The Gambia. A tense political situation prevailed throughout the year, possibly an early start to the 2011 presidential campaign. In February, UN agency UNICEF representative Min Whee-Kang was expelled, who, without explanation, was given a day to leave the country. According to COUNTRYAAH, Gambia has a population of 2.28 million (2018). The decision was interpreted as a reaction to foreign criticism of the human rights violations in The Gambia.
During February and March, a large number of high ranking military, police, businessmen and a former minister were arrested and charged with planning a coup. In June, charges were also brought against former Marine Chief Sarjo Fofona and former Army Chief Langtombong Tamba for participation in a coup attempt in 2006. At the same time, General Tamba, along with seven other former senior officers, were facing trial for an alleged coup attempt in 2009. In July, they were convicted until death.
President Yahya Jammeh, who himself took power in a coup in 1994, accused the former colonial power of Britain of locking money to the opposition ahead of the 2011 presidential election.
In October, Parliament passed a law establishing the death penalty for possession of more than 250 grams of heroin or cocaine. Holding 100 to 250 grams gives up to 75 years in prison. According to softwareleverage, the Gambia is becoming a transit country for drug deliveries to Europe. A lawsuit was held during the year against the former national police chief and the former head of the drug control authority for, among other things, drug crimes and robberies.
President Jammeh married a second wife, a 21-year-old diplomat daughter, during the year.
Independent republic since 1965 (formerly a British colony); it extends for 10,689 km 2, from the coast to the interior of Senegal, on the two banks of the lower course of the river of the same name. It is an example of the irrational political division of Africa, determined by the territorial subdivisions dating back to the colonial period, which still hinder social integration today and favor a sort of neo-colonialism.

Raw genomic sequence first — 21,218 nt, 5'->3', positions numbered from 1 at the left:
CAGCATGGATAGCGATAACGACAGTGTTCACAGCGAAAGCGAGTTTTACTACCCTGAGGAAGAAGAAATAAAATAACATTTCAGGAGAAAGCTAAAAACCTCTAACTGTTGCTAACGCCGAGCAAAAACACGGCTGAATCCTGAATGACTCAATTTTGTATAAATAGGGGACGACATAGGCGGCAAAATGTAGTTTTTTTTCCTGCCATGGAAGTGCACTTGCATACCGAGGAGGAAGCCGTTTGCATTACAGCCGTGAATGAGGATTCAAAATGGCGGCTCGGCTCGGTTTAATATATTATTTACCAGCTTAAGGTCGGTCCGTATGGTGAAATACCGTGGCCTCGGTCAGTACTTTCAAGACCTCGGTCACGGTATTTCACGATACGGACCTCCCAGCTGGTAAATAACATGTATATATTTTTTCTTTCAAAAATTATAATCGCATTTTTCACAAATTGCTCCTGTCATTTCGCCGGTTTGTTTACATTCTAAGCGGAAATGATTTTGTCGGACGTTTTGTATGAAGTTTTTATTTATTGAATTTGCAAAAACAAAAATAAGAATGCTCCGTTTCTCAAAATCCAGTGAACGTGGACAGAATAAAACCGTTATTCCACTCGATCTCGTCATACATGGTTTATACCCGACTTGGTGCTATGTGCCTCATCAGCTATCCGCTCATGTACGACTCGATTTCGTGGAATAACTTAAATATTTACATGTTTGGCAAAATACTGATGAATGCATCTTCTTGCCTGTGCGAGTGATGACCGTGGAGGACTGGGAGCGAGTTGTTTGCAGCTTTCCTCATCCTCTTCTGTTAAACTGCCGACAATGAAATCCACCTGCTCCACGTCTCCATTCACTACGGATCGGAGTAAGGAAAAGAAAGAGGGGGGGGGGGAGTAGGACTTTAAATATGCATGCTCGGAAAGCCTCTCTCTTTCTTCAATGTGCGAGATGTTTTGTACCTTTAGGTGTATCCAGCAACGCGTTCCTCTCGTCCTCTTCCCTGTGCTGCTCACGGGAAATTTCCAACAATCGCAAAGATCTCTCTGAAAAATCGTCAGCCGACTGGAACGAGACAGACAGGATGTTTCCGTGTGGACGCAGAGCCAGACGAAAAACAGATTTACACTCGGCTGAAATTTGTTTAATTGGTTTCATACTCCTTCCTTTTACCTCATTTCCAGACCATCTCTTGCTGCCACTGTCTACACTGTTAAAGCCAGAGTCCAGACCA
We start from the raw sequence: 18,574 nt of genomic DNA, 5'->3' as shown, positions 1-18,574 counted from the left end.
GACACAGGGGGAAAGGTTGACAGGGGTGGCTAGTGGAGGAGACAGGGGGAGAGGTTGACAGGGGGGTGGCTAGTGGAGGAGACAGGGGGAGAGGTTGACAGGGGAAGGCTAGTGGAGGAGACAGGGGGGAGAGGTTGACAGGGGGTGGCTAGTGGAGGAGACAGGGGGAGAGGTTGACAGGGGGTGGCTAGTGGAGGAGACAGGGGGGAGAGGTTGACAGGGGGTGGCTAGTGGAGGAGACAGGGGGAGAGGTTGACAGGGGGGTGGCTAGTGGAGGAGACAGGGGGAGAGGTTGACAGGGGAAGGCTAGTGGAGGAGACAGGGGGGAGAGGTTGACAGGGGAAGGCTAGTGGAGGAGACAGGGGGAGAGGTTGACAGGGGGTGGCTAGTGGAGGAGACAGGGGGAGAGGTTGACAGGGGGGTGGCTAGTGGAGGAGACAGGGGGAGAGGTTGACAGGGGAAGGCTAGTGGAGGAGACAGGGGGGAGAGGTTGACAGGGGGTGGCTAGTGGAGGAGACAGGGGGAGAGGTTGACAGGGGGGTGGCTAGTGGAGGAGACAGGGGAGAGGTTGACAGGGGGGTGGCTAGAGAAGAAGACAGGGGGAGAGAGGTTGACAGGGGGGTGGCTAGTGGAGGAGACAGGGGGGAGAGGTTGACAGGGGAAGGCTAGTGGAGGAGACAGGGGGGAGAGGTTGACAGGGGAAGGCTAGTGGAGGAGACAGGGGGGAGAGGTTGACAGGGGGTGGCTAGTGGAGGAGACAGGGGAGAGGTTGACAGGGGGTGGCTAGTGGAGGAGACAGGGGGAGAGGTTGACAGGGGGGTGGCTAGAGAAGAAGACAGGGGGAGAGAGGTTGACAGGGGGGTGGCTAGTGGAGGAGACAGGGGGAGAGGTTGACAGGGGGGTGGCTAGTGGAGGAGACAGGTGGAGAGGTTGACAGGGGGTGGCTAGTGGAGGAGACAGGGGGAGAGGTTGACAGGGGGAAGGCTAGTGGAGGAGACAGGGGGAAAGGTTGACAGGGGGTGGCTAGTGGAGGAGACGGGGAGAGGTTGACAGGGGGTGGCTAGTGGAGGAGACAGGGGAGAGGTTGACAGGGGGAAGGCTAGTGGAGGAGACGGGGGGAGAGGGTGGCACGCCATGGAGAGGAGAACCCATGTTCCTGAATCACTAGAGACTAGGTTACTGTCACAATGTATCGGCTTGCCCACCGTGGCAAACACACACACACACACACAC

The coastal strip, covered with mangroves, undergoes the ingress of sea water which, making the soil salty, prevents its fertility. The innermost part of the country is dominated by the savannah. Overall rainfall is scarce and there is only one rainy season (June-October); during the dry season the temperatures are very high.
The territory is divided into six divisions where, at the census survey of 1983, there were 687,817 residents (which rose to 975,000 at an estimate in 1990), with an average density of 64 people / km 2. In the Banjul division there is the capital of the same name which gathers 44,536 residents. The annual growth coefficient is 3%. The population, mainly composed of Mandingo (44%), Fula, Wolof and Serahuli, is 95% Muslim. The percentage of illiterate people is estimated at around 75%.
Economic conditions. – The primary sector gathers 75% of the active population and contributes to 28% of the domestic product. Only 15.5% of the land area is devoted to arable and arborescent crops; forests cover 15.9%, while meadows and pastures just 8%. As in Senegal, peanut industrial cultivation is prevalent in Gambia and it feeds just under 90% of the country’s exports. Local food crops (rice, cassava, sorghum, millet, corn) do not satisfy domestic consumption. The only industrial activity in the country is obviously the processing of peanuts which is carried out in the plants of Banjul, Kau-Ur and Kuntaur. The communications system is very modest: of the 3,083 km of roads just over half are passable in every season; Banjul, the main port of the country,